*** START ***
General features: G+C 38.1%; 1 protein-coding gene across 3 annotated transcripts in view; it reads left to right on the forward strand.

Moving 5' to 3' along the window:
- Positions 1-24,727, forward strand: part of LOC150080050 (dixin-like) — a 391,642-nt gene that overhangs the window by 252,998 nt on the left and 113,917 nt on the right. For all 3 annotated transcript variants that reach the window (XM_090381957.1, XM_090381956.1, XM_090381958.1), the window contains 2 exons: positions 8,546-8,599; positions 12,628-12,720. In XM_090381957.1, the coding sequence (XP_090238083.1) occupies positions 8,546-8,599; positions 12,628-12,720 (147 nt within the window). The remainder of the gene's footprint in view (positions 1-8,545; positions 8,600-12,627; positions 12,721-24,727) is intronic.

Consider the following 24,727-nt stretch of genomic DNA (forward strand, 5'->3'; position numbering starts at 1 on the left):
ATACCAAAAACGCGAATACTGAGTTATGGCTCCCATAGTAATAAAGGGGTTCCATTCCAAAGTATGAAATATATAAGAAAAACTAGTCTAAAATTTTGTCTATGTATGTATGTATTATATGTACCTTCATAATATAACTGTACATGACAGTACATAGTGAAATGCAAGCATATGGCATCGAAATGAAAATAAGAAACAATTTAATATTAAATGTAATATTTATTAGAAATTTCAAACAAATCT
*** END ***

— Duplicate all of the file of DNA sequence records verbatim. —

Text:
General features: G+C 38.1%; 1 protein-coding gene across 3 annotated transcripts in view; it reads left to right on the forward strand.

Moving 5' to 3' along the window:
- Positions 1-24,727, forward strand: part of LOC150080050 (dixin-like) — a 391,642-nt gene that overhangs the window by 252,998 nt on the left and 113,917 nt on the right. For all 3 annotated transcript variants that reach the window (XM_090381957.1, XM_090381956.1, XM_090381958.1), the window contains 2 exons: positions 8,546-8,599; positions 12,628-12,720. In XM_090381957.1, the coding sequence (XP_090238083.1) occupies positions 8,546-8,599; positions 12,628-12,720 (147 nt within the window). The remainder of the gene's footprint in view (positions 1-8,545; positions 8,600-12,627; positions 12,721-24,727) is intronic.

Consider the following 24,727-nt stretch of genomic DNA (forward strand, 5'->3'; position numbering starts at 1 on the left):
ATACCAAAAACGCGAATACTGAGTTATGGCTCCCATAGTAATAAAGGGGTTCCATTCCAAAGTATGAAATATATAAGAAAAACTAGTCTAAAATTTTGTCTATGTATGTATGTATTATATGTACCTTCATAATATAACTGTACATGACAGTACATAGTGAAATGCAAGCATATGGCATCGAAATGAAAATAAGAAACAATTTAATATTAAATGTAATATTTATTAGAAATTTCAAACAAATCT